A taxonomy and treatment of uncertainty for ecology and conservation biology

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Regan, Helen M., Mark Colyvan, and Mark A. Burgman
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Uncertainty is pervasive in ecology where the difficulties of dealing with sources of uncertainty are exacerbated by variation in the system itself. Attempts at classifying uncertainty in ecology have, for the most part, focused exclusively on epistemic uncertainty. In this paper we classify uncertainty into two main categories: epistemic uncertainty (uncertainty in determinate facts) and linguistic uncertainty (uncertainty in language). We provide a classification of sources of uncertainty under the two main categories and demonstrate how each impacts on applications in ecology and conservation biology. In particular, we demonstrate the importance of recognizing the effect of linguistic uncertainty, in addition to epistemic uncertainty, in ecological applications. The significance to ecology and conservation biology of developing a clear understanding of the various types of uncertainty, how they arise and how they might best be dealt with is highlighted. Finally, we discuss the various general strategies for dealing with each type of uncertainty and offer suggestions for treating compounding uncertainty from a range of sources.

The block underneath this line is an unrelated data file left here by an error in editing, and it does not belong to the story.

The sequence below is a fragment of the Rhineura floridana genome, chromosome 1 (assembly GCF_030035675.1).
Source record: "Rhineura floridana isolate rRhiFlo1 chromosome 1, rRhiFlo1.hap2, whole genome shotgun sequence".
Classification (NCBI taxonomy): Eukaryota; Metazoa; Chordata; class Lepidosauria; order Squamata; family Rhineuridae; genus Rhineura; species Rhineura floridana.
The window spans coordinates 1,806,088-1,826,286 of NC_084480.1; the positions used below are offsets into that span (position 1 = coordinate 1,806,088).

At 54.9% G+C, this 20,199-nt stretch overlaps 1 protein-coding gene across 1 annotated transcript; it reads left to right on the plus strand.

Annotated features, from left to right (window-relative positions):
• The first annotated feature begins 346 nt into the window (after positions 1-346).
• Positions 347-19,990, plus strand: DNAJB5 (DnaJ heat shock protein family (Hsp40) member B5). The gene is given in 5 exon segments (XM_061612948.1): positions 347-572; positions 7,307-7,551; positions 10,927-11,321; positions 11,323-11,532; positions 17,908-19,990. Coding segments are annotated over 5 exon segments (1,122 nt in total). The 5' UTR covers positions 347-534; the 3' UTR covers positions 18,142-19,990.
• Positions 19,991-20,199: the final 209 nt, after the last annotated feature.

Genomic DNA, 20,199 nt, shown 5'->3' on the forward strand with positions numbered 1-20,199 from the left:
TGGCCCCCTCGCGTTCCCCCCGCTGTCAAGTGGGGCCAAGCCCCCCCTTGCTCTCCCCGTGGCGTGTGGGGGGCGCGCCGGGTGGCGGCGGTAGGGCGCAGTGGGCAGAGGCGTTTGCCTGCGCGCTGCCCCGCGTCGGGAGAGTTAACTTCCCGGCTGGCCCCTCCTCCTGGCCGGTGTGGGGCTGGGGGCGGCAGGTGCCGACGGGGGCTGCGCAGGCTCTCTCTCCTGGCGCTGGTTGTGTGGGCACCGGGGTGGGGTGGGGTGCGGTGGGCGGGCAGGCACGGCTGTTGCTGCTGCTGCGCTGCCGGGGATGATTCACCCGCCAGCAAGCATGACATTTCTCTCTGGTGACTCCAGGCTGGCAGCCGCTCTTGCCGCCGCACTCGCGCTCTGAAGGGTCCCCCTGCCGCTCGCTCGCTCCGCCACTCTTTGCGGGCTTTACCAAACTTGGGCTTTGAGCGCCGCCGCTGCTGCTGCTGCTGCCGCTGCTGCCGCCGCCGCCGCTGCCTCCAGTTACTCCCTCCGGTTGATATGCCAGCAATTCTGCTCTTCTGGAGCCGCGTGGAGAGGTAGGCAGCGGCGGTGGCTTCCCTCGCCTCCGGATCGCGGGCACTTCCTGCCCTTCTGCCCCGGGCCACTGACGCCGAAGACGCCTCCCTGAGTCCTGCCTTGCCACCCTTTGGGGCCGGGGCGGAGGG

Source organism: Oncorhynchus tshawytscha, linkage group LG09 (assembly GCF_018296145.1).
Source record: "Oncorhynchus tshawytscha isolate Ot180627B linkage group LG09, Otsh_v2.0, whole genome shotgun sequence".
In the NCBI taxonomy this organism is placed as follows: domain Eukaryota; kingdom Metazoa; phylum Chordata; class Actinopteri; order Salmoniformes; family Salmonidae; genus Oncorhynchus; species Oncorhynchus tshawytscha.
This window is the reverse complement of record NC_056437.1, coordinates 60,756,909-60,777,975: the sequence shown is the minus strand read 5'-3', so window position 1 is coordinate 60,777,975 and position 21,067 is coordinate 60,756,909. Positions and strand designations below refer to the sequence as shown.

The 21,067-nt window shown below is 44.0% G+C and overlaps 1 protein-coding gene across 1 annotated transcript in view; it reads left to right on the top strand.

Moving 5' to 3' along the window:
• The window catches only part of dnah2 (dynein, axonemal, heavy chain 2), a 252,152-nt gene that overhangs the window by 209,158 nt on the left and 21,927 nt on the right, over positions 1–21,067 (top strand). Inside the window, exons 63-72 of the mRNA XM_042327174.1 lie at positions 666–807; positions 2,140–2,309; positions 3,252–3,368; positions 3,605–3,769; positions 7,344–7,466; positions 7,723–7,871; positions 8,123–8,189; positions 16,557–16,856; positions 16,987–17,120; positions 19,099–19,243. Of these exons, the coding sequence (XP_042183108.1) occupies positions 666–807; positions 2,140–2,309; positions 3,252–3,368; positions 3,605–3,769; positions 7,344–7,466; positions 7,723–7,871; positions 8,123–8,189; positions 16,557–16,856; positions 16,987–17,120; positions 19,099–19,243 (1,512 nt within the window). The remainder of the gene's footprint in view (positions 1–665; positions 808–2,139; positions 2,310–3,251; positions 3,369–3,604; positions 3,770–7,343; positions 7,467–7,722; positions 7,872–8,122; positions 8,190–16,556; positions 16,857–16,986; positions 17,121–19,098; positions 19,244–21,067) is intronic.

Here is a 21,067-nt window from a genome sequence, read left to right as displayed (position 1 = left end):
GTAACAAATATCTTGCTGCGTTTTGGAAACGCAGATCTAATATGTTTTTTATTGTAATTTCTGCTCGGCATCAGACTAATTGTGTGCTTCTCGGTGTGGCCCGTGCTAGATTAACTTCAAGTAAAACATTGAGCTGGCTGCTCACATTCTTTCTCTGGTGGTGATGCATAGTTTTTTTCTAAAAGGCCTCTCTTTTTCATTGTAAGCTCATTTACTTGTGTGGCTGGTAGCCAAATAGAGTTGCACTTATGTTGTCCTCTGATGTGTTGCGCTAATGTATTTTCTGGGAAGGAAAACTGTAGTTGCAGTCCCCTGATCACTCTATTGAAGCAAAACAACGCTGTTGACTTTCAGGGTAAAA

Regan, Helen M., Mark Colyvan, and Mark A. Burgman. 2002. “A Taxonomy and Treatment of Uncertainty for Ecology and Conservation Biology.” Ecological Applications 12 (2): 618–28. doi:10.1890/1051-0761(2002)012[0618:ATATOU]2.0.CO;2.